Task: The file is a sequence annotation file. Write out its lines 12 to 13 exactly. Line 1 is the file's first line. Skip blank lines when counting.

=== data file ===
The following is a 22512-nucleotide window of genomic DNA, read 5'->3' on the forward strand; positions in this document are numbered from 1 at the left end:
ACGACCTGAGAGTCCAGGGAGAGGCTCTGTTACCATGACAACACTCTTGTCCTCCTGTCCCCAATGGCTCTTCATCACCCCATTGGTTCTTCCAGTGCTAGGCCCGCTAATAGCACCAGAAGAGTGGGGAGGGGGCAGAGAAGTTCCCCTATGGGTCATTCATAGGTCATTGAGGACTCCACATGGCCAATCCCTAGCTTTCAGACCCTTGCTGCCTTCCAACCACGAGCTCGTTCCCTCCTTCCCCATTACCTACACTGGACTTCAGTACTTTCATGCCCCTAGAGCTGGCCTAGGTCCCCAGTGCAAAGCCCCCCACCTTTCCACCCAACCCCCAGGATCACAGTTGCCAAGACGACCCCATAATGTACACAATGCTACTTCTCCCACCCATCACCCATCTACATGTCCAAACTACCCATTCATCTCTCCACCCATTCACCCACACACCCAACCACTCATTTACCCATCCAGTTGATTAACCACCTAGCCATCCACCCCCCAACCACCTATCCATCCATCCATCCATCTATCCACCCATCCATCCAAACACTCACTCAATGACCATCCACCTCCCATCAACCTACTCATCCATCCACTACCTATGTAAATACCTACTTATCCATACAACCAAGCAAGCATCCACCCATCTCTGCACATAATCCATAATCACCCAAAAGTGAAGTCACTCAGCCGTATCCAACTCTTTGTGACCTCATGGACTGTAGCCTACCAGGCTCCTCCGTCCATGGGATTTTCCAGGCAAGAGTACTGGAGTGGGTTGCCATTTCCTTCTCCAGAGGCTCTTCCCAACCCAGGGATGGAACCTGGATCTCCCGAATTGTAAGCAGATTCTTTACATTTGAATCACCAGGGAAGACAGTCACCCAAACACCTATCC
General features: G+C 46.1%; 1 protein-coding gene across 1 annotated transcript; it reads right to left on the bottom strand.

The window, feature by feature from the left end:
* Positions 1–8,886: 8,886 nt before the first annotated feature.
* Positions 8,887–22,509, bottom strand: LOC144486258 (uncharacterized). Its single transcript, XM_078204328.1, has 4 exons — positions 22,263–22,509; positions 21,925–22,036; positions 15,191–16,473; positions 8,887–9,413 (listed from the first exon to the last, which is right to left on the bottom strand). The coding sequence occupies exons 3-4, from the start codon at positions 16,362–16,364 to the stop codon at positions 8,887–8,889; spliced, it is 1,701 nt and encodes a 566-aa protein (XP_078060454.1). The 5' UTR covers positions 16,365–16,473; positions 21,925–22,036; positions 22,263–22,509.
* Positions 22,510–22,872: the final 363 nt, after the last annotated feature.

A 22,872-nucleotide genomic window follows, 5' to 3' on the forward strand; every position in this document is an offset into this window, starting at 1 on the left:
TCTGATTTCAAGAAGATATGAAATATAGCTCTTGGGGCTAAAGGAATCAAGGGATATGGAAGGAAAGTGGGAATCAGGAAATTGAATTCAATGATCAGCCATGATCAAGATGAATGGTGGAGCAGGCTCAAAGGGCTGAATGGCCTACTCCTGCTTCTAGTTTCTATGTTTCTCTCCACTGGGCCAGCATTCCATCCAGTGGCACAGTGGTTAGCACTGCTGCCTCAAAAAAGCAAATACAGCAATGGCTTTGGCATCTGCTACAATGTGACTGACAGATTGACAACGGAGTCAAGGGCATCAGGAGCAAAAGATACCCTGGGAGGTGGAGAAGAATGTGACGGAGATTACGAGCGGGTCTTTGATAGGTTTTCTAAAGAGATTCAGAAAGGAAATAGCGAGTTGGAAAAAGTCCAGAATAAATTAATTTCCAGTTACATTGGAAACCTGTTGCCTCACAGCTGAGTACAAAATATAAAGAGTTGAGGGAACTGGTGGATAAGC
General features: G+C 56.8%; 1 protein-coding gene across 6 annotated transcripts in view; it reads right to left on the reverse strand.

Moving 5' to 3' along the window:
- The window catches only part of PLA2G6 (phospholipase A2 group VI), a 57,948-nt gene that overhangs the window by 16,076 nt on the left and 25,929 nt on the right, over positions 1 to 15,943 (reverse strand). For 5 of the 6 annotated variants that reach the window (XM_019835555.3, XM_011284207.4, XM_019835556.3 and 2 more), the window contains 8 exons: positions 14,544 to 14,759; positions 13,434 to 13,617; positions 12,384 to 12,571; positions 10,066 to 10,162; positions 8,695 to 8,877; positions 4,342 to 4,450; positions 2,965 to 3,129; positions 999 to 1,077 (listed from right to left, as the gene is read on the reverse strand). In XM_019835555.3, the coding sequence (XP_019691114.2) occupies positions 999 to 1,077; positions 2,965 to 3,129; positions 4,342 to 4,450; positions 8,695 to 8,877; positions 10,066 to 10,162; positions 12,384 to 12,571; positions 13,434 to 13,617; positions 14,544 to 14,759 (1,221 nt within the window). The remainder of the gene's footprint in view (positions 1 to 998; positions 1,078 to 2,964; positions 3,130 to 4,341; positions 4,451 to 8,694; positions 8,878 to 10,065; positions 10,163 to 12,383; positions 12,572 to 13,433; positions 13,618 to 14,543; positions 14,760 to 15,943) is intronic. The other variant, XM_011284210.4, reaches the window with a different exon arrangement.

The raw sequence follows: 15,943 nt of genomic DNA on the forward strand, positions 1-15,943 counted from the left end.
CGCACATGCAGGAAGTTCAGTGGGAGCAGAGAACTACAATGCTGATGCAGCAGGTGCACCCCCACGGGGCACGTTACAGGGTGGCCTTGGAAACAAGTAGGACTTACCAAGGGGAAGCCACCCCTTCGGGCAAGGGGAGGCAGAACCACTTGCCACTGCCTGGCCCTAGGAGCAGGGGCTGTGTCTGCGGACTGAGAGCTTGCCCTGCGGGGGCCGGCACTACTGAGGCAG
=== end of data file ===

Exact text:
- The window catches only part of PLA2G6 (phospholipase A2 group VI), a 57,948-nt gene that overhangs the window by 16,076 nt on the left and 25,929 nt on the right, over positions 1 to 15,943 (reverse strand). For 5 of the 6 annotated variants that reach the window (XM_019835555.3, XM_011284207.4, XM_019835556.3 and 2 more), the window contains 8 exons: positions 14,544 to 14,759; positions 13,434 to 13,617; positions 12,384 to 12,571; positions 10,066 to 10,162; positions 8,695 to 8,877; positions 4,342 to 4,450; positions 2,965 to 3,129; positions 999 to 1,077 (listed from right to left, as the gene is read on the reverse strand). In XM_019835555.3, the coding sequence (XP_019691114.2) occupies positions 999 to 1,077; positions 2,965 to 3,129; positions 4,342 to 4,450; positions 8,695 to 8,877; positions 10,066 to 10,162; positions 12,384 to 12,571; positions 13,434 to 13,617; positions 14,544 to 14,759 (1,221 nt within the window). The remainder of the gene's footprint in view (positions 1 to 998; positions 1,078 to 2,964; positions 3,130 to 4,341; positions 4,451 to 8,694; positions 8,878 to 10,065; positions 10,163 to 12,383; positions 12,572 to 13,433; positions 13,618 to 14,543; positions 14,760 to 15,943) is intronic. The other variant, XM_011284210.4, reaches the window with a different exon arrangement.

The raw sequence follows: 15,943 nt of genomic DNA on the forward strand, positions 1-15,943 counted from the left end.